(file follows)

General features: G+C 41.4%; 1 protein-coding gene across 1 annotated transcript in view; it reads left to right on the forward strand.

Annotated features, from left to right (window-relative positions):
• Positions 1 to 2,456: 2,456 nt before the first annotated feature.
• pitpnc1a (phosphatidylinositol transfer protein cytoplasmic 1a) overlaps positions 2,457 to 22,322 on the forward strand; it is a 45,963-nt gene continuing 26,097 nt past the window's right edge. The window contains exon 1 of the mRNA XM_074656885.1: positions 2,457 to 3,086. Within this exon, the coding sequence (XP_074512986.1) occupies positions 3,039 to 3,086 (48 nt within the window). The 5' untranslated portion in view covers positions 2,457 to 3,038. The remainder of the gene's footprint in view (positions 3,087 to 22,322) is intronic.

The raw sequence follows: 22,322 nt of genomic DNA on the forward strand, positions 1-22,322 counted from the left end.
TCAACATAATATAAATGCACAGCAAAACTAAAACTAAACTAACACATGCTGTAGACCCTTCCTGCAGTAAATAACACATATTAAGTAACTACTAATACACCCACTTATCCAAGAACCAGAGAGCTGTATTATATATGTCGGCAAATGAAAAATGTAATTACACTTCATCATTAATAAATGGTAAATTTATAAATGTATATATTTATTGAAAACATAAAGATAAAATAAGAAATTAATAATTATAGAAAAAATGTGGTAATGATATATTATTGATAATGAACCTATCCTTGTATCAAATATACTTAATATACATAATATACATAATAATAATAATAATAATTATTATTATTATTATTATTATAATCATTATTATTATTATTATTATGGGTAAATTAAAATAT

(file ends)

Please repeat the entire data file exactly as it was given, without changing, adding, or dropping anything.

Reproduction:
General features: G+C 41.4%; 1 protein-coding gene across 1 annotated transcript in view; it reads left to right on the forward strand.

Annotated features, from left to right (window-relative positions):
• Positions 1 to 2,456: 2,456 nt before the first annotated feature.
• pitpnc1a (phosphatidylinositol transfer protein cytoplasmic 1a) overlaps positions 2,457 to 22,322 on the forward strand; it is a 45,963-nt gene continuing 26,097 nt past the window's right edge. The window contains exon 1 of the mRNA XM_074656885.1: positions 2,457 to 3,086. Within this exon, the coding sequence (XP_074512986.1) occupies positions 3,039 to 3,086 (48 nt within the window). The 5' untranslated portion in view covers positions 2,457 to 3,038. The remainder of the gene's footprint in view (positions 3,087 to 22,322) is intronic.

The raw sequence follows: 22,322 nt of genomic DNA on the forward strand, positions 1-22,322 counted from the left end.
TCAACATAATATAAATGCACAGCAAAACTAAAACTAAACTAACACATGCTGTAGACCCTTCCTGCAGTAAATAACACATATTAAGTAACTACTAATACACCCACTTATCCAAGAACCAGAGAGCTGTATTATATATGTCGGCAAATGAAAAATGTAATTACACTTCATCATTAATAAATGGTAAATTTATAAATGTATATATTTATTGAAAACATAAAGATAAAATAAGAAATTAATAATTATAGAAAAAATGTGGTAATGATATATTATTGATAATGAACCTATCCTTGTATCAAATATACTTAATATACATAATATACATAATAATAATAATAATAATTATTATTATTATTATTATTATAATCATTATTATTATTATTATTATGGGTAAATTAAAATAT